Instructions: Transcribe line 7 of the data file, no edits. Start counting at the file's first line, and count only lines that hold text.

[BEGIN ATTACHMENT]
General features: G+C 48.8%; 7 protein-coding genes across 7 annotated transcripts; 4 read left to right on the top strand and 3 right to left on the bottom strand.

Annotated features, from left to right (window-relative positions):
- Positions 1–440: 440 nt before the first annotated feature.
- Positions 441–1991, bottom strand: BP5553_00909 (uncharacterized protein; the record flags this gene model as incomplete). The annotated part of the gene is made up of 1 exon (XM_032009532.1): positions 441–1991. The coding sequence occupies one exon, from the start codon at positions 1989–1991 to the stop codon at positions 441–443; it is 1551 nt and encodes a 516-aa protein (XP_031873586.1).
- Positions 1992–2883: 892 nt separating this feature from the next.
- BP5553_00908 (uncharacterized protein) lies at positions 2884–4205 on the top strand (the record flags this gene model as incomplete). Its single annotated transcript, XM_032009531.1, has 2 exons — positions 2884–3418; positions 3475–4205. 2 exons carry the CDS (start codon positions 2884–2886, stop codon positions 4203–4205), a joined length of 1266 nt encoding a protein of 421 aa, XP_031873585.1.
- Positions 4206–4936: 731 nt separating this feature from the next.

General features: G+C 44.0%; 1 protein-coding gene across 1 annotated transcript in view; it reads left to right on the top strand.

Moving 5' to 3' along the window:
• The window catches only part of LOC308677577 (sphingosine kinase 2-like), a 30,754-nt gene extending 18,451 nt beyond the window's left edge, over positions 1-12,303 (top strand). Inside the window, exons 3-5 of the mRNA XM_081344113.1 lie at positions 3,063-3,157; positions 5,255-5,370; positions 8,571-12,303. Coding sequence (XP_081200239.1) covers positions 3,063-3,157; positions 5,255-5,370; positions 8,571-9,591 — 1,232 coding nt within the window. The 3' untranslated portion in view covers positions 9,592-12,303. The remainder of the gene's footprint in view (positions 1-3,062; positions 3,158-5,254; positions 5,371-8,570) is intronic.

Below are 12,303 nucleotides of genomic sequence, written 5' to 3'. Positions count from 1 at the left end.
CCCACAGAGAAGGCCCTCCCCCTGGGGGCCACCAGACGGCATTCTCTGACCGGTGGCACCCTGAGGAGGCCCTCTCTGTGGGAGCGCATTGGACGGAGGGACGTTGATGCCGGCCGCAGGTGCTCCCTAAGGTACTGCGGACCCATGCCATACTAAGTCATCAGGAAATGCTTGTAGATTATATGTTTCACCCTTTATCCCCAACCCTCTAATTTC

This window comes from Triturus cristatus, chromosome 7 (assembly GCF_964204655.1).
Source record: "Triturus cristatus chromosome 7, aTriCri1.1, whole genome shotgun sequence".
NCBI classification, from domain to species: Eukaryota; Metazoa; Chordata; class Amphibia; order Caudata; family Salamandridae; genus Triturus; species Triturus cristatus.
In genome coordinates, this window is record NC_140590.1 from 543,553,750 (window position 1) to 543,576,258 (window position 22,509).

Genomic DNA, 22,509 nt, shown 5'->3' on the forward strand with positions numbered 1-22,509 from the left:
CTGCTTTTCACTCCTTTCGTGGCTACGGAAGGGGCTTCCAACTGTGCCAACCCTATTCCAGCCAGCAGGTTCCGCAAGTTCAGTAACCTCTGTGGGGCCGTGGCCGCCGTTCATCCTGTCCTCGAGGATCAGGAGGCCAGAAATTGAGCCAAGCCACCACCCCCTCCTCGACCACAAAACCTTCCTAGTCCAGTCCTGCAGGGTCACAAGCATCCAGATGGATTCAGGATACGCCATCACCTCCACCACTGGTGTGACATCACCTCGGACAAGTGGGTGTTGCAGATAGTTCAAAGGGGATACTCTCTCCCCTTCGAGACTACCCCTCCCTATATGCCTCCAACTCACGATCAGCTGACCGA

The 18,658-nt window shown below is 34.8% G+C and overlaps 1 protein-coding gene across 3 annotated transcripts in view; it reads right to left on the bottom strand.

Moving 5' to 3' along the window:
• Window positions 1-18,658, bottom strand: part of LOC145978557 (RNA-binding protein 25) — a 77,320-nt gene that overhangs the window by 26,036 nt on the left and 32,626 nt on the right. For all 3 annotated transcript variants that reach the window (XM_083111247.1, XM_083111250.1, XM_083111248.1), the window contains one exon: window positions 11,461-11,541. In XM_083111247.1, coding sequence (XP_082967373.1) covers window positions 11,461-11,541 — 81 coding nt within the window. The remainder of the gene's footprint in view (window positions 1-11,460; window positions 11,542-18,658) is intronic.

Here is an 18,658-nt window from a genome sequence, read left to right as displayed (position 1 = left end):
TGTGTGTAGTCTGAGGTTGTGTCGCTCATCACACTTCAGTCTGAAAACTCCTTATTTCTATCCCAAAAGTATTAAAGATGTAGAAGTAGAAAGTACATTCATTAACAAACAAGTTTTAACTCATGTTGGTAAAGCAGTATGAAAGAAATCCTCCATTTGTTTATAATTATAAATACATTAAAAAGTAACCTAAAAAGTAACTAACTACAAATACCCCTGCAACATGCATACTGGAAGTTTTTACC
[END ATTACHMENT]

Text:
- Positions 4206–4936: 731 nt separating this feature from the next.